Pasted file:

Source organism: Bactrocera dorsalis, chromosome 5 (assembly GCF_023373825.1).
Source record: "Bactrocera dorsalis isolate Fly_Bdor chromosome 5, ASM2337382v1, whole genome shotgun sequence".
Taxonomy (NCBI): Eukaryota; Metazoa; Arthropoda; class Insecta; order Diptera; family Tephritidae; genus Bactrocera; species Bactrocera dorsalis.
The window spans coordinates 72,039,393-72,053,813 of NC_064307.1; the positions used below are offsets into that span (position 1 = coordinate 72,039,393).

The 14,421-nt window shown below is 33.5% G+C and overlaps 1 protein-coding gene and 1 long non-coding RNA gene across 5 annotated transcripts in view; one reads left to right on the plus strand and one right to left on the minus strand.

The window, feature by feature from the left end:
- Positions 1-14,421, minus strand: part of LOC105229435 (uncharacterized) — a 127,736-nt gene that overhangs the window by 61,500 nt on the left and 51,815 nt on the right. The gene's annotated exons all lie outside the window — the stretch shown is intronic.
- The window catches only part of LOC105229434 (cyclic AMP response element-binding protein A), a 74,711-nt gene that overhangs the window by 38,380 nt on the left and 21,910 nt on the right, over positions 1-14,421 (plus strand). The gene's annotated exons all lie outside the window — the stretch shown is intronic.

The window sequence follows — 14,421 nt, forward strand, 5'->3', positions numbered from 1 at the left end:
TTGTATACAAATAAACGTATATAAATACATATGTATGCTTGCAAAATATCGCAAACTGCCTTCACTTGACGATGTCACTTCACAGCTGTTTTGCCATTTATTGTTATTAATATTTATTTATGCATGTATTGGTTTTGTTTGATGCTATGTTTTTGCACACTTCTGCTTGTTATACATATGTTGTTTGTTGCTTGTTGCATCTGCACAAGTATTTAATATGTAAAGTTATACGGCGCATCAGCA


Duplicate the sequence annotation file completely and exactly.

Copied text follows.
Source organism: Bactrocera dorsalis, chromosome 5 (assembly GCF_023373825.1).
Source record: "Bactrocera dorsalis isolate Fly_Bdor chromosome 5, ASM2337382v1, whole genome shotgun sequence".
Taxonomy (NCBI): Eukaryota; Metazoa; Arthropoda; class Insecta; order Diptera; family Tephritidae; genus Bactrocera; species Bactrocera dorsalis.
The window spans coordinates 72,039,393-72,053,813 of NC_064307.1; the positions used below are offsets into that span (position 1 = coordinate 72,039,393).

The 14,421-nt window shown below is 33.5% G+C and overlaps 1 protein-coding gene and 1 long non-coding RNA gene across 5 annotated transcripts in view; one reads left to right on the plus strand and one right to left on the minus strand.

The window, feature by feature from the left end:
- Positions 1-14,421, minus strand: part of LOC105229435 (uncharacterized) — a 127,736-nt gene that overhangs the window by 61,500 nt on the left and 51,815 nt on the right. The gene's annotated exons all lie outside the window — the stretch shown is intronic.
- The window catches only part of LOC105229434 (cyclic AMP response element-binding protein A), a 74,711-nt gene that overhangs the window by 38,380 nt on the left and 21,910 nt on the right, over positions 1-14,421 (plus strand). The gene's annotated exons all lie outside the window — the stretch shown is intronic.

The window sequence follows — 14,421 nt, forward strand, 5'->3', positions numbered from 1 at the left end:
TTGTATACAAATAAACGTATATAAATACATATGTATGCTTGCAAAATATCGCAAACTGCCTTCACTTGACGATGTCACTTCACAGCTGTTTTGCCATTTATTGTTATTAATATTTATTTATGCATGTATTGGTTTTGTTTGATGCTATGTTTTTGCACACTTCTGCTTGTTATACATATGTTGTTTGTTGCTTGTTGCATCTGCACAAGTATTTAATATGTAAAGTTATACGGCGCATCAGCA